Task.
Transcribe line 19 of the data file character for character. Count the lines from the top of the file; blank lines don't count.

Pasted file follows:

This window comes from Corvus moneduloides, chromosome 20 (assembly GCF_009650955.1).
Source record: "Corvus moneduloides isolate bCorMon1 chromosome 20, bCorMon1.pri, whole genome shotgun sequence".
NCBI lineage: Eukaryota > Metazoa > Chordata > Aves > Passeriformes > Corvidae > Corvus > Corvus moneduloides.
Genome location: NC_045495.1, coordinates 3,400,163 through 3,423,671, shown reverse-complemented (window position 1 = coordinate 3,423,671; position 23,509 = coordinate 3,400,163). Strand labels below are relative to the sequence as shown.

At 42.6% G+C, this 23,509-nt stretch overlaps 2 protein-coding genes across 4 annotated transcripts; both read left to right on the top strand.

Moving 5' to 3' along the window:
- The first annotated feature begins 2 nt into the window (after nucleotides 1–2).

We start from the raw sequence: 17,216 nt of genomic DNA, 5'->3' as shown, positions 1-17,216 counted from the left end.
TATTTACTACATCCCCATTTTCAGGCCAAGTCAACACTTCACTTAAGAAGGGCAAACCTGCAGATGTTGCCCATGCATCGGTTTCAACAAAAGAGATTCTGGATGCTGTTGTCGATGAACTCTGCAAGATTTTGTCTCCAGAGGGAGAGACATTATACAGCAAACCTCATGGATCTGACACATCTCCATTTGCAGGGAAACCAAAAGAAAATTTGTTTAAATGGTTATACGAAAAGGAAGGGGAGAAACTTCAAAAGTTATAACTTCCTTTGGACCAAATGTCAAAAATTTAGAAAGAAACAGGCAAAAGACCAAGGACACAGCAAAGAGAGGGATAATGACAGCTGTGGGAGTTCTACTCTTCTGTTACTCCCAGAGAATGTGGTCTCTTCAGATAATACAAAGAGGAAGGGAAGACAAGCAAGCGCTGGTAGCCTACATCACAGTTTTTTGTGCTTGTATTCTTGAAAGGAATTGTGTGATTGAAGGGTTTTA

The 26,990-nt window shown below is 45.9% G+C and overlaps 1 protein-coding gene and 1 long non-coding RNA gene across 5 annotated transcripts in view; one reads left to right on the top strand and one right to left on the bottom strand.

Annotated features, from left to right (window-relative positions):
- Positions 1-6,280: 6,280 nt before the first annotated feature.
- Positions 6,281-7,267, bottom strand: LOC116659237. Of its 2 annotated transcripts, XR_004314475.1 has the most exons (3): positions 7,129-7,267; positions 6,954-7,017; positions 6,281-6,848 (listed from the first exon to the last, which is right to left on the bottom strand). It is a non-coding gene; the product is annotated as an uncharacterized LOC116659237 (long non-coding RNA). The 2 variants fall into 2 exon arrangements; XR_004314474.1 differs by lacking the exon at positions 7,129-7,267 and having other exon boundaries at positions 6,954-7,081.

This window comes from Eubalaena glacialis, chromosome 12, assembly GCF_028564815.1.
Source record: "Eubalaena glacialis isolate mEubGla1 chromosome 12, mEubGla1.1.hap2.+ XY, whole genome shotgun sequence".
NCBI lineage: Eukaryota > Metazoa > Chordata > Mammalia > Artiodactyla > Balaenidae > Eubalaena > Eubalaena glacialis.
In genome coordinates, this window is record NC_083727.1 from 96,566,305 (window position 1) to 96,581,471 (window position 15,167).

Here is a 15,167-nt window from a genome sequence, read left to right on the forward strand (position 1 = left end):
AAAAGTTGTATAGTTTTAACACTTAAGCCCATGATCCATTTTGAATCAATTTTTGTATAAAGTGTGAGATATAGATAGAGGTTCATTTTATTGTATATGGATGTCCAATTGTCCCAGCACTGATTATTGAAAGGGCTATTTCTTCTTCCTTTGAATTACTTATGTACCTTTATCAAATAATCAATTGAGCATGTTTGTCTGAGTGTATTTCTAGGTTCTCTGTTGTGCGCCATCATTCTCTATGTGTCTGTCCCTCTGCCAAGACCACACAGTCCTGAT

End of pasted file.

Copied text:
AAAAGTTGTATAGTTTTAACACTTAAGCCCATGATCCATTTTGAATCAATTTTTGTATAAAGTGTGAGATATAGATAGAGGTTCATTTTATTGTATATGGATGTCCAATTGTCCCAGCACTGATTATTGAAAGGGCTATTTCTTCTTCCTTTGAATTACTTATGTACCTTTATCAAATAATCAATTGAGCATGTTTGTCTGAGTGTATTTCTAGGTTCTCTGTTGTGCGCCATCATTCTCTATGTGTCTGTCCCTCTGCCAAGACCACACAGTCCTGAT